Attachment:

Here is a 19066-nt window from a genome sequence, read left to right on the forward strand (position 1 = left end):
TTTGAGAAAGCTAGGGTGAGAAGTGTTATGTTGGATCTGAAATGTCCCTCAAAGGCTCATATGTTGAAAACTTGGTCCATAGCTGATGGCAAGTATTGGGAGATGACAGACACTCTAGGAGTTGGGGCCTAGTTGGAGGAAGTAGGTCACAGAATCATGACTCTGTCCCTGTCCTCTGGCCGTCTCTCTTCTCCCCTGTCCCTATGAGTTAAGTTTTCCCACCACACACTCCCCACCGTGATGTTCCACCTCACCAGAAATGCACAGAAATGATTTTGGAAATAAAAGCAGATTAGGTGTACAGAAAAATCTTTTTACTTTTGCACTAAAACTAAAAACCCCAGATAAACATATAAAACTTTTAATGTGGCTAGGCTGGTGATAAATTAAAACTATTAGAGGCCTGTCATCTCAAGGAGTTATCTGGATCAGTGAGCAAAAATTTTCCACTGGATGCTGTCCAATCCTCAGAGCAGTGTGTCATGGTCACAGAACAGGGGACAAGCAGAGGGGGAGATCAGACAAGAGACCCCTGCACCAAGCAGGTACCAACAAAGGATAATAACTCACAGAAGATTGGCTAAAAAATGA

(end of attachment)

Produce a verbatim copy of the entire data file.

Here is a 19066-nt window from a genome sequence, read left to right on the forward strand (position 1 = left end):
TTTGAGAAAGCTAGGGTGAGAAGTGTTATGTTGGATCTGAAATGTCCCTCAAAGGCTCATATGTTGAAAACTTGGTCCATAGCTGATGGCAAGTATTGGGAGATGACAGACACTCTAGGAGTTGGGGCCTAGTTGGAGGAAGTAGGTCACAGAATCATGACTCTGTCCCTGTCCTCTGGCCGTCTCTCTTCTCCCCTGTCCCTATGAGTTAAGTTTTCCCACCACACACTCCCCACCGTGATGTTCCACCTCACCAGAAATGCACAGAAATGATTTTGGAAATAAAAGCAGATTAGGTGTACAGAAAAATCTTTTTACTTTTGCACTAAAACTAAAAACCCCAGATAAACATATAAAACTTTTAATGTGGCTAGGCTGGTGATAAATTAAAACTATTAGAGGCCTGTCATCTCAAGGAGTTATCTGGATCAGTGAGCAAAAATTTTCCACTGGATGCTGTCCAATCCTCAGAGCAGTGTGTCATGGTCACAGAACAGGGGACAAGCAGAGGGGGAGATCAGACAAGAGACCCCTGCACCAAGCAGGTACCAACAAAGGATAATAACTCACAGAAGATTGGCTAAAAAATGA